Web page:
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Beating the Odds of Pancreas Cancer

When Robert Gamble, 73, reflects on his life, he says he is grateful. At age 73, he lives just outside Idaho Falls, Idaho and speaks lovingly of his wife and family. Then he shares something remarkable. He was diagnosed with one of the deadliest cancers—pancreatic—in 2016. And he is still here to tell the tale.

"I got sick the day after my wife’s and my fortieth wedding anniversary," he says.

At first he thought it was just a bug. "But after three weeks, I decided to check with my doctor," Robert explains.

bob and wife

That’s the challenge with pancreas cancer: it can grow—and spread—for quite some time without symptoms. And because blood vessels and other vital organs surround the pancreas, surgery can be very challenging. Though only 3% of new cancer diagnoses are pancreas, it’s the third deadliest cancer. Fewer than 10% of patients are still living five or more years after diagnosis.

When standard tests didn’t explain Robert’s health concerns, he visited a local gastroenterologist—a doctor who specializes in the digestive system.

"It looked to him like cancer, but he couldn’t get a biopsy. He referred me to a doctor at Huntsman Cancer Institute (HCI)."

Robert and his wife made the three and a half hour drive to Salt Lake City. The first two tests at HCI did not confirm cancer. A CT scan followed, and Robert’s doctors told him he’d hear back in about three weeks.

Much sooner than expected, however, Robert got a call from Courtney Scaife, MD, chief for the Section of Surgical Oncology and General Surgery at HCI. Dr. Scaife specializes in gastrointestinal oncology. She told Robert he needed surgery. HCI scheduled him for three days later.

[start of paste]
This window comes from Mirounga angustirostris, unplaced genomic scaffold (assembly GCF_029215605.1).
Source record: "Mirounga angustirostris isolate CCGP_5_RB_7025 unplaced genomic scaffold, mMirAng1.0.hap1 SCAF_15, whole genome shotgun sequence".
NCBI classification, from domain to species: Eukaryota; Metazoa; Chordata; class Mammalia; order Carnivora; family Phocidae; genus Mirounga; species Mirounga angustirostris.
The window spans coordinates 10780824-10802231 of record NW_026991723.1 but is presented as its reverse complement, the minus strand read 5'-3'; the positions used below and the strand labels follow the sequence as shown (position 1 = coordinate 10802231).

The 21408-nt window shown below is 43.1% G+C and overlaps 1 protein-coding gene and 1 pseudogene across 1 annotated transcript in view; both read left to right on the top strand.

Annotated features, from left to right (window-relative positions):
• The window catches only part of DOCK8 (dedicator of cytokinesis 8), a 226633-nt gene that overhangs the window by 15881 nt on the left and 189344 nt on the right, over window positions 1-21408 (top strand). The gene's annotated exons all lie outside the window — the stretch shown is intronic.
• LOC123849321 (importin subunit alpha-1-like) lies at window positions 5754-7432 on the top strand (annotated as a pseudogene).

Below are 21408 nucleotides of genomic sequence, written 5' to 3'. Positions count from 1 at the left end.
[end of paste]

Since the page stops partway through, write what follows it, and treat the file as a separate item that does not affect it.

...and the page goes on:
"When I woke up in the recovery room at 9 p.m., Dr. Scaife was at my bedside," Robert says. His doctors had learned a few things during the surgery, Dr. Scaife explained. First, they confirmed Robert had pancreas cancer. Second, they had no choice but to remove the pancreas.

"She apologized for taking the whole pancreas out," Robert said. "But I thought, the apology is not necessary. That saved my life."

The next morning, Robert learned from Dr. Scaife that the cancer was just one millimeter—about as thick as a pencil lead—away from a major artery. When he thinks back on it, Robert says he realizes how lucky he was. If the cancer had grown even a fraction more, surgery would have been impossible.

"We’re not even from Salt Lake, but people like us travel to HCI because no one is doing surgeries like that up here," Robert says.

After surgery, Robert had chemotherapy to address the lymph node where cancer had spread. He continues regular check-ups and has no sign of the disease more than three years later. Robert stays active in the HCI community by attending Pancreas Cancer Research Program Patient Advocacy meetings.

"I saw Dr. Scaife and she remembered me and treated me so well," Robert says. "I liked hearing from the nurses, doctors, and researchers to hear how far they’ve come. They talk about how they’re researching a medication for pancreas cancer that may not have the side effects of chemo."

Researchers at HCI have made significant strides in treatment of pancreas cancer, including the early stages of designing a medication that helps stop cancer cells in the pancreas from growing. While clinical trials are still far off, these new advances give researchers a clearer path forward for the next five to ten years.

Meanwhile, Robert continues to spend time with his family. He enjoys scenic drives around Idaho and stays involved with his church. And he continues to celebrate wedding anniversaries with his wife.

If you have a family history of pancreas cancer, you may benefit from pancreas cancer screening. Contact HCI's Family Cancer Assessment Clinic at 801-587-9555 to learn more.